Benny Tai Yiu-ting, one of the three founders of the 2014 pro-democracy Occupy Movement, has been released from prison after the High Court granted him a HK$100,000 bail pending an appeal against his conviction and sentencing, the Hong Kong Economic Journal reports.
Tai, an associate professor of law at the University of Hong Kong (HKU), was found guilty in April of conspiracy to commit public nuisance and inciting others to cause a public nuisance in connection with the 79-day pro-democracy protests.
Justice Andrew Colin Macrae, vice-president of the Court of Appeal, scheduled the hearing dates for Feb. 24 to 26 next year, saying the appeal will not be heard this year because there are a number of defendants and many documents involved in the case. He also cited the long duration of the appeal process.
Tai had been sentenced to 64 weeks in prison. Macrae said he got his sentence reduced by a third. And since Tai had already served 16 weeks of his sentence, he was supposed to remain in jail for another 26-27 weeks.
This meant that he could be released on March 14 next year at the earliest.
Macrae said Tai presented several arguments in his petition for bail, including the assertion that his conviction was unconstitutional and inappropriate, his behavior did not cause common harm to the public, and all he had done was only a form of civil disobedience.
The judge also cited HKU law professor and honorary senior counsel Johannes Chan Man-mun, one of the lawyers representing Tai, as saying that Tai deserved to be granted bail since the dates set for the hearing are only less than two weeks before Tai can be freed.
Director of Public Prosecutions David Leung Cheuk-yin was not against the granting of bail, considering the short time left between the scheduled hearing and Tai’s release, although he did not accept all the reasons given by Tai, according to the judge.
Macrae said Leung also agreed that the risk of Tai absconding is not huge as he had already been convicted.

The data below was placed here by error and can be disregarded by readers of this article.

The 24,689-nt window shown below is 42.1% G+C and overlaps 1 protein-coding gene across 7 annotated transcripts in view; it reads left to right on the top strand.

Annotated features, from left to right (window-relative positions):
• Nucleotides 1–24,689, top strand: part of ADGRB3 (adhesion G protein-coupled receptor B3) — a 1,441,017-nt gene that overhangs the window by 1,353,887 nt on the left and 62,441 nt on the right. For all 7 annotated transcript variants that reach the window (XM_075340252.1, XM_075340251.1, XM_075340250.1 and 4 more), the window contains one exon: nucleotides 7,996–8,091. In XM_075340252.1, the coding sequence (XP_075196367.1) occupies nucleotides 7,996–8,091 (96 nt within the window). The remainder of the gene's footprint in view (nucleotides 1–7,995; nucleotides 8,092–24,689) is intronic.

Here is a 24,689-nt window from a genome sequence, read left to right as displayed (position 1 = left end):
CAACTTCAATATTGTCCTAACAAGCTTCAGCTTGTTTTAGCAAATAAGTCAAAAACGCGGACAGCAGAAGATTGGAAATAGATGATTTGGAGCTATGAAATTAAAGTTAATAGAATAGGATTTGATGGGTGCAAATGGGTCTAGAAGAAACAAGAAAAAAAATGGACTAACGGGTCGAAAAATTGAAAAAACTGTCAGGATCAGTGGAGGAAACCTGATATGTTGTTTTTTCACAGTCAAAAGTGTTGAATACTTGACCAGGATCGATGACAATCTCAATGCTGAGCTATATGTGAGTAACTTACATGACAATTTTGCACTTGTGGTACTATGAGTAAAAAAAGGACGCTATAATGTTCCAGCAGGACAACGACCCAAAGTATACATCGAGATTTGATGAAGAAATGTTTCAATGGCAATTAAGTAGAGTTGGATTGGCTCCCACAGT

In granting him bail, the judge also ordered Tai to stay at the address he had given pending his appeal. He also has to surrender his passport and cannit leave Hong Kong during the period.
Upon his release on bail, Tai was welcomed by his wife and his son, two Democratic Party lawmakers and its former chairman Albert Ho Chun-yan.
Tai told reporters that he is certain that Hong Kong can get through this difficult time because there are so many citizens willing to do things for the city out of their love for the place, RTHK reported.
“Even though the road ahead is very unclear, and would be very difficult, very tough, I still have confidence that the future of Hong Kong must be bright,” the broadcaster quoted Tai as saying.
“The golden era is yet to come. And I believe that the time is not too far away.”
He had only read little news about the recent protests in prison, he was deeply touched to know that so many citizens made enormous sacrifices to defend the city’s core values.
For him, he said, the most touching image of the protests was when some protesters tried to carry away four of their fellow protesters who stormed the Legislative Council complex on July 1
For him, he said, the most touching image of the protests that he saw was when some protesters tried to carry away four of their fellow protesters, who initially refused to leave the scene after storming the Legislative Council complex on July 1.
Asked whether he would join the march scheduled for this Sunday, Tai said he wanted to spend more time with his family first.
He also said he would like to understand the incidents that have happened in recent months before deciding whether he would participate in the protest.
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